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When I interviewed the crime writer Lee Child on the writing process he told me, “I’ve never met a writer who does that compelled-to-write thing, it’s not a professional quality.” Personally, I think it’s simply that writing and being a professional writer are not the same thing. I started my first (doomed) novel whilst on maternity leave with my first daughter, nine years ago. She was an easy baby who slept at regular intervals—unlike both my sons—and I was not so much bored as in the throes of an identity crisis. I was 27 and desperate for an escape from the domestic drudgery, so I signed up to a cheap creative writing course at a local polytechnic. One afternoon a week, I would drop the baby with my mum and head to my classroom in Holborn where I’d revel in the thrill of adult company.

‘Writing allowed me to slip back into the world I’d left behind, through my own imagination’

In those strange, metamorphic months, writing became a means of escape. It was the only exit I could rely on when the seismic shift from hedonistic, unencumbered young journalist living at my mum’s house to parent-with-a-mortgage became too much. Writing allowed me to slip back into the world I’d left behind, through my own imagination; to sift through the people and the places I’ve loved in my life and make sense of them, and myself, within this new framework of motherhood, having had all the cues and props as to who I was pulled from under me. Writing made it possible to do and go and be and think things that the emotional, physical and moral constraints of being a parent would never allow.

As soon as my eight months’ maternity leave was over, I hastily scrawled “The End” on the last page of the first draft I’d written and impatiently pinged it out to several agents before returning to my job on the news desk at The Independent. And, funnily enough, each one rejected it. It might have provided the evidence I needed that being an attentive parent, an employee and a novelist don’t mix: proof that you can’t have your head in two, let alone three, worlds at once. However, I found the opposite to be true. I needed to write. So, I joined a local writers’ group led by the Irish poet and novelist Martina Evans, slipping out at night when my daughter was asleep. I wasn’t working towards anything in particular, just jotting down passages here and there, for enjoyment rather than with any great intent. I remember Martina saying that being a journalist was the perfect way to kill off any creativity in writing because it teaches you to work within rigid structures, and she was right. But it also taught me to work with discipline and at speed.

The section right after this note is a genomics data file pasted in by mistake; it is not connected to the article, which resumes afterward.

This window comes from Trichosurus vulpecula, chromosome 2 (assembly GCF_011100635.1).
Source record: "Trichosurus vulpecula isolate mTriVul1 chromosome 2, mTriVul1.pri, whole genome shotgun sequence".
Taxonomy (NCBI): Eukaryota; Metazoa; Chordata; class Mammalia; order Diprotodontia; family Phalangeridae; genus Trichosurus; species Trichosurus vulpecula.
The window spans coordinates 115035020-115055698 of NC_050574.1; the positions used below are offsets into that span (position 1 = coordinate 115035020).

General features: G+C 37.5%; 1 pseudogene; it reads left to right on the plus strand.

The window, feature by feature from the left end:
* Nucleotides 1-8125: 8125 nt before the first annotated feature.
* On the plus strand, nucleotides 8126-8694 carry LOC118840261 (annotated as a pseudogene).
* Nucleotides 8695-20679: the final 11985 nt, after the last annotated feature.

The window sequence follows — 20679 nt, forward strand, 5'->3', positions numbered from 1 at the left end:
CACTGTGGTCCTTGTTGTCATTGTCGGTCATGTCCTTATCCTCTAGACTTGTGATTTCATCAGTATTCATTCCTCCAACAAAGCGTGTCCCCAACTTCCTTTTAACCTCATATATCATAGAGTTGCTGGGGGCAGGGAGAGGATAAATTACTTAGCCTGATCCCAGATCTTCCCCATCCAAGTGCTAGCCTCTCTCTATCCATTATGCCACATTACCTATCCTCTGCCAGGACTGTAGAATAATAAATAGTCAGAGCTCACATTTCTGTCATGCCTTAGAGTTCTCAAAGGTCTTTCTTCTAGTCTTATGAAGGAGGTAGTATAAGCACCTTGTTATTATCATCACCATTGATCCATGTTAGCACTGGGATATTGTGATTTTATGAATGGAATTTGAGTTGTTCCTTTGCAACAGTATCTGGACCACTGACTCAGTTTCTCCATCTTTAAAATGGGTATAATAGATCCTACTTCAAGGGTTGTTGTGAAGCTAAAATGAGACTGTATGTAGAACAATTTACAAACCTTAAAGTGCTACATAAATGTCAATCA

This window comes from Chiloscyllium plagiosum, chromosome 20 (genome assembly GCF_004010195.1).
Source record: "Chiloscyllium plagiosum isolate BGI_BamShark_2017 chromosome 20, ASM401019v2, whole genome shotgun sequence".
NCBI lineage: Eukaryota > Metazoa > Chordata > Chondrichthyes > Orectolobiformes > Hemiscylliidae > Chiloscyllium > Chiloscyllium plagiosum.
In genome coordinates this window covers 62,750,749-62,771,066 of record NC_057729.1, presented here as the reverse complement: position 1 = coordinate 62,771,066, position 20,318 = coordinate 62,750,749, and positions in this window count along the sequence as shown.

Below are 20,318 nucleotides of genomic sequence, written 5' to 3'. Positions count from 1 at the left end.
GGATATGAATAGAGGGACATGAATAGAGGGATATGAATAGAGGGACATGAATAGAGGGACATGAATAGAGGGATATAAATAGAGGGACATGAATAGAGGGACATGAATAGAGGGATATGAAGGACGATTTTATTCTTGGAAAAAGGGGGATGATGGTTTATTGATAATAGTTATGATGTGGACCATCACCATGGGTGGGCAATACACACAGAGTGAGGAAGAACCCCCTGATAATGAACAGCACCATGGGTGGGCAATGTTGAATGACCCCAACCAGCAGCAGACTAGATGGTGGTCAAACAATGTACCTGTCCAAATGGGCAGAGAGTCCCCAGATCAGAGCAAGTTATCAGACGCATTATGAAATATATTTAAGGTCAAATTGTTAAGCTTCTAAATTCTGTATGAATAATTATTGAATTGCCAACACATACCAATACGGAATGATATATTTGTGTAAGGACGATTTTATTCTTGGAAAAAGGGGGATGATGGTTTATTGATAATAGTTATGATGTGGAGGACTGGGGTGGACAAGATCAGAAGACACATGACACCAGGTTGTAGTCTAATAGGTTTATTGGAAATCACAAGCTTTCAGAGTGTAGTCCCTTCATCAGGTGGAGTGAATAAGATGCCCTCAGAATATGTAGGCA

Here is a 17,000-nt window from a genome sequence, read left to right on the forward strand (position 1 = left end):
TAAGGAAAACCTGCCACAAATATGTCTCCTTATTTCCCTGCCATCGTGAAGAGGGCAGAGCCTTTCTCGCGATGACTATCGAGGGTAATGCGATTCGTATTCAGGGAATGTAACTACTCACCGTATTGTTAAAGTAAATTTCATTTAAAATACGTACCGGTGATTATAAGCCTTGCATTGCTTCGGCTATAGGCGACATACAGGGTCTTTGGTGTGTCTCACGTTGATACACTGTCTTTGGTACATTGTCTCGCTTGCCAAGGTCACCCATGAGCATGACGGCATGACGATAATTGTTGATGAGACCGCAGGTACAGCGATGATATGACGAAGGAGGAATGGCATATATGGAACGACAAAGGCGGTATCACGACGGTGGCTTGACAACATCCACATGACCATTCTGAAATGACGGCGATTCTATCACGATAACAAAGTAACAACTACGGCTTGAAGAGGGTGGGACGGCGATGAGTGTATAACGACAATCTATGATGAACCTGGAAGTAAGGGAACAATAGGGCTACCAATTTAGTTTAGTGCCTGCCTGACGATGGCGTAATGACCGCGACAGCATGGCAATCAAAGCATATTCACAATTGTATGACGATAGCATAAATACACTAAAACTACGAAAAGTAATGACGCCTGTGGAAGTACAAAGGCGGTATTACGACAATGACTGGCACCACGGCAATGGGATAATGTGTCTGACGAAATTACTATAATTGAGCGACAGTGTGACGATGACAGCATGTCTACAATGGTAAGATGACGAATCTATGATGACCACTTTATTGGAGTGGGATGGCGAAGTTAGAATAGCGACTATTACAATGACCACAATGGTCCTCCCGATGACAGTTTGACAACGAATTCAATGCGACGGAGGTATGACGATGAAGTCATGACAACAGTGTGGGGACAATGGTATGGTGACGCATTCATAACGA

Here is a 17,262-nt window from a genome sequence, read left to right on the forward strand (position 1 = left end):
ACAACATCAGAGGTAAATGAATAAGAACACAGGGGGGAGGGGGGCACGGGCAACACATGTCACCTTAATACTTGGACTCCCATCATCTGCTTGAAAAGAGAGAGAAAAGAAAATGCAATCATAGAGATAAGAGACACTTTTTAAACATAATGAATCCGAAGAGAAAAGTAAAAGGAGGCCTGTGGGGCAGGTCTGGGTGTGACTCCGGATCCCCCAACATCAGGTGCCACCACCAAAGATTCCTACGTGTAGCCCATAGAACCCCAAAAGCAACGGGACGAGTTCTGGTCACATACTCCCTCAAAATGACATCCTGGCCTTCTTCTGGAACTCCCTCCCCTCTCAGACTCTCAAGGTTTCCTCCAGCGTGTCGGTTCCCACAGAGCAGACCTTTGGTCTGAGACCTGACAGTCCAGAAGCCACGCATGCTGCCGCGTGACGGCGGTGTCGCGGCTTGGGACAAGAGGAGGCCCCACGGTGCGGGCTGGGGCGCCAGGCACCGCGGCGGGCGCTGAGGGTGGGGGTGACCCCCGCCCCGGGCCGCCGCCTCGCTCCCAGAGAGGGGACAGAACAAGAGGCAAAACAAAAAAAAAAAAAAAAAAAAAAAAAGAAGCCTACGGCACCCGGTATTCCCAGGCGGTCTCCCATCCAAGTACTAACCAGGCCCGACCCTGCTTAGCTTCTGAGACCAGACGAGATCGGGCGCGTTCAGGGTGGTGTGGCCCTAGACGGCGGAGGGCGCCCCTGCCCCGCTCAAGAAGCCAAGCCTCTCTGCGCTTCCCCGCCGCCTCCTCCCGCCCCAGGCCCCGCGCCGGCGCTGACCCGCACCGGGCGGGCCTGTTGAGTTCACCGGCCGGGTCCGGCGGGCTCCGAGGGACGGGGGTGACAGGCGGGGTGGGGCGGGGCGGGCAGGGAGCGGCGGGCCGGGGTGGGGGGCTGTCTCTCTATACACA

Writing made it possible to do and think things that the emotional, physical and moral constraints of being a parent would never allow

When my second son was born and I found myself leaving my newspaper job to start an online magazine, Motherland, the commitments became too much and so I had to stop going to my writing group. It wasn’t until I closed that business, not long after having my third baby in 2015 and finding myself in the depths of a breakdown, that I started to write again. This time, I had a strong idea for a novel, and it was one that would drag me away from my own reality and into a world of international espionage.

When I look back at the themes of the novel now—a mother walking out on her children—I realise this was my way of exploring my own darker, unthinkable thoughts. Pulling it together took around a year of writing and rewriting, between my multiple jobs as a freelance journalist, copywriter, and in-house magazine editor. It was mind-blowingly exhausting, balancing it all with gutting a house and having three young kids (we had no childcare for the first year and then three days a week of nursery after that). But I wasn’t prepared to give it up. When the novel was bought last year by HarperCollins, the relief was physical as well as mental. What until that point had seemed like a bloodied dirt-track marking out my failures step-by-step—distracted mother, failed businesswoman—revealed itself as the necessary path to getting where I’ve always wanted to be.

This month I accepted an offer to write two more novels for HarperCollins, with the emotional and financial security of an advance. Having officially swapped writing for being a writer, and having just finished the second draft of my second novel, I see that I am still compelled to write. Perhaps not in the same way. Partly now it’s to meet the gruelling deadlines that producing a novel a year dictates, accompanied by an almost constant sense of self-doubt and imposter syndrome. But mainly because stepping into my office and shutting the door three days a week on the countless demands of motherhood, means that in those moments I can still go and be anywhere my mind dares take me, and still make it the school gates at 5pm for pick up.

The Most Difficult Thing is published on 11 July 2019 by Borough Press

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